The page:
Making LSE Possible: An interview with a scholarship recipient
José Ignacio González Rojas is studying the MRes/PhD in Economics and Management with an exected raduation year of 2029.
Tell us about yourself and your career journey:
Even though we constantly change over time, I’ve always been a passionate, curious and perseverant researcher from Costa Rica. Since 2020, I have been involved in academic and policy research projects in different roles related to Trade, FDI, Production Networks, Labour, and Blockchain at Sciences Po, the Central Bank of Costa Rica, the World Bank Development Research Group and a startup.
Please tell us about your research:
My research aims to show how firms that differ across several dimensions, e.g., total sales, number of employees, customers and suppliers, trade with each other. Moreover, I want to find policies that help micro and small firms supplying inputs to other firms build a solid customer base that will enable them to grow and consider scaling. I use administrative data from several networks that track the interactions between firms, factors of production, households and foreign trade markets to pursue this research agenda. In addition, I complement these data with theoretical models of production networks, also known as supply chains, that help us understand which factors drive some firms to have almost 10,000 customers. In comparison, the median firm has only three customers.
In my upcoming paper with Alonso Alfaro-Ureña, Mariany Fuentes, Isabela Manelici and José P. Vásquez, we take a first step in this research agenda by understanding the structure of the domestic firm production network of Costa Rica. To our knowledge, this is the first paper that documents a set of stylised facts of a domestic firm production network of a less-developed country. We present 15 facts showing the relationship between firms’ connections and economic outcomes. For instance, how fast do sales to other firms increase compared to their number of customers and the average transaction across the firms they sell to? Does distance also affect trade within a country? How much do firms export directly and indirectly through supplying to other firms that do export?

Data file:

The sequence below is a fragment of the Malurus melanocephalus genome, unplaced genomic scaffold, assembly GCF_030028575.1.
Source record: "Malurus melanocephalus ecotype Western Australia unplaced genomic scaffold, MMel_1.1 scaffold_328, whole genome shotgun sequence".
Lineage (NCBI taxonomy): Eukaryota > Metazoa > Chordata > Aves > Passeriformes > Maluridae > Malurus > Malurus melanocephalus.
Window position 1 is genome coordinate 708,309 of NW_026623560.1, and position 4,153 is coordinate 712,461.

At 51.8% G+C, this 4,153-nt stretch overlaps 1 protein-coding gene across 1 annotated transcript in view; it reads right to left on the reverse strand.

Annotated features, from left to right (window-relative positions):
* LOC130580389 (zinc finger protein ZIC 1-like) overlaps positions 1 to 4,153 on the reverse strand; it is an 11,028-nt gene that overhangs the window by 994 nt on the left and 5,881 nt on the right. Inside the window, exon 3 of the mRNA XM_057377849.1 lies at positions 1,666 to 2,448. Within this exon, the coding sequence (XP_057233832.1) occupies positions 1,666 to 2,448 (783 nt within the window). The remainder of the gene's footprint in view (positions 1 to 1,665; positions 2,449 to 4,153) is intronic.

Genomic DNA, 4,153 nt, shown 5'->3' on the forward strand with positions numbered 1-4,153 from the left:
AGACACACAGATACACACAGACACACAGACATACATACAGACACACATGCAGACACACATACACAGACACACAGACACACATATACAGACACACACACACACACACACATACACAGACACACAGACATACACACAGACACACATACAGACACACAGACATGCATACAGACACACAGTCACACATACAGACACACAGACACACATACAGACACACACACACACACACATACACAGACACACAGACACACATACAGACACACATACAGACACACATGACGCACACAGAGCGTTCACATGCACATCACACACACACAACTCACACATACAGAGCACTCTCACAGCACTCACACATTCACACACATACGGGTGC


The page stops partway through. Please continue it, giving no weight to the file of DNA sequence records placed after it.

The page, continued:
Our results are very similar to others reported in countries in different stages of development. Our answers speak to policymakers and academics on the configuration of the production network, how to make policy to mitigate the impact of shocks to specific firms and how these firms are connected. My next steps in this research agenda are creating models with economic microfoundations that can explain these facts and think about policies that help small productive firms thrive in the national and foreign markets considering the financial constraints and imperfect information.
How did getting a scholarship help you reach your goals? What does it mean to you to have a scholarship?
I aim to be a world-class researcher producing rigorous research that improves our understanding of the mechanisms that drive firms to connect and supply to each other. The first step in that path is proper training with methods in the research frontier. Being a part of the LSE DoM community has enabled me to be connected to other researchers from other universities working in similar topics, exchange ideas and collaborate. This opportunity wouldn’t have been possible without an LSE PhD Scholarship and a Graduate Teaching Assistant Scholarship from the Department of Management. In the first place, as a citizen of a less developed country, it would have been unthinkable to come to one of the top universities with such a strong faculty without it because of the remarkable cross-country income difference. Also, this generous award has enabled me to focus on my coursework and research projects instead of looking for part-time jobs to supplement my monthly income.
What are your future career plans?
In the future, I plan to continue collaborating on research projects in Trade, Networks and Firm Growth. My career goal is to become a Full Professor in Trade, diffuse knowledge in this area and be a referent on the subject. Also, I plan to impact countries' policymaking to help entrepreneurs contribute to their countries' growth with their firms.
If you are inspired by José Ignacio González Rojas’s story, please donate to the LSE Annual Fund so we can support more students achieve their ambitions in the future.